As you’re planning for next year and thinking about how social media is going to be part of your marketing strategy, it’s easy to feel overwhelmed.
The conversation has expanded from Facebook, Twitter, and LinkedIn to include the likes of Instagram, Pinterest, and Google+. And you can bet that 2013 will be filled with continual changes to these existing networks along with the introduction of new networks looking to gain ground.
In the end, you may suffer from a fear of falling behind if you’re not on all of these networks.
So, first, take a deep breath.
Because maybe, just maybe, you don’t need all of those social media networks.
Taking a very social step back
As you look forward to 2013, it’s time to take a step back and look at the big picture.
Social media works, but only when you have the resources and the time to invest in it. And when you don’t have a marketing team to help you, managing multiple social media channels can feel almost impossible.
Know that it’s okay to start small. Focus on one network. Spend 90% of your time with this primary network and figure out works for you there. Then, use the other 10% to investigate another network that may complement your overall strategy.
So how to you decide where you should focus your time and energy?
How to evaluate which social media networks to focus on
Think hard about your goals and who you’re trying to reach:
- Are you looking to reach new and potential customers?
- Are you trying to connect with existing customers to increase loyalty?
- Do you want to build an audience beyond your typical demographic?
- Who uses each social network and what do they use it for?
- How are similar organizations using each social network?
Make a commitment to establish a community on your chosen social media network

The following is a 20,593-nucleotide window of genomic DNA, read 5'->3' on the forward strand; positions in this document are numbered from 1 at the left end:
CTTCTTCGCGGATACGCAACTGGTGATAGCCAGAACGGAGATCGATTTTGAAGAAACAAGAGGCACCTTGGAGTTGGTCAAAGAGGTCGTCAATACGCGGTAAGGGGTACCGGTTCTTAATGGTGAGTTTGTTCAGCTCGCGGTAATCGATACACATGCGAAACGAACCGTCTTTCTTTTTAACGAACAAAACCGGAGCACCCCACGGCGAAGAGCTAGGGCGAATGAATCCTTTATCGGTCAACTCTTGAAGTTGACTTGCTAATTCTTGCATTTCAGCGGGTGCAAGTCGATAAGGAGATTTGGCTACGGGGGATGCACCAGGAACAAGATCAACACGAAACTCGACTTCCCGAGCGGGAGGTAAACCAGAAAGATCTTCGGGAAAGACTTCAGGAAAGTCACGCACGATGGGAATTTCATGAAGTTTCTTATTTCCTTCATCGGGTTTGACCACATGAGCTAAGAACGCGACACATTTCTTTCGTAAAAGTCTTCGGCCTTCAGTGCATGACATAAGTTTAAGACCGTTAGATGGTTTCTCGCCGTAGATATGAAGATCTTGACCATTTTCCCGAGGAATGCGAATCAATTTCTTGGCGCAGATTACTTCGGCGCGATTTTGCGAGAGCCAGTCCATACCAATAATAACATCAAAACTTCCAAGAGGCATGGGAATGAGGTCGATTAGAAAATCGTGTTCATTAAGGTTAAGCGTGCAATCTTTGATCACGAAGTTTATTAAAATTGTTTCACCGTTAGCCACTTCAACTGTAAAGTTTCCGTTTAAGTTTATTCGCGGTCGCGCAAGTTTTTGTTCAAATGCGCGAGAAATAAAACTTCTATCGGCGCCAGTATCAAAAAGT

Establishing yourself on a social media network is a commitment.
Don’t get caught building up pages and profiles if you don’t have time for the “social” part. If you’re sacrificing customer relationships just to be more places, then something may be wrong.
To build an engaged community, you need to post great, compelling content on a regular basis. You also have to be willing and able to respond to inquiries and complaints from followers and fans.
That’s often the trickiest part: one survey found that 79% of consumers who shared complaints on social media were ignored. That’s pretty bad, considering the same survey showed that 89% of consumers choose a competitor after a bad customer experience.
Take time to build without spreading yourself thin
Don’t rush to what everyone says is the next big thing when you haven’t gained any ground on your existing social networks.
Instead, work hard to establish yourself among the social media audiences you already have. Make your existing social media networks work before moving onto another one.
That way, you can take what you know succeeds for your organization and apply it again and again as more social networks come out over next year.
And, if you’re not ready … don’t do it.
What about you? Do you feel overwhelmed by social media? What’s your plan to make it work for you in 2013?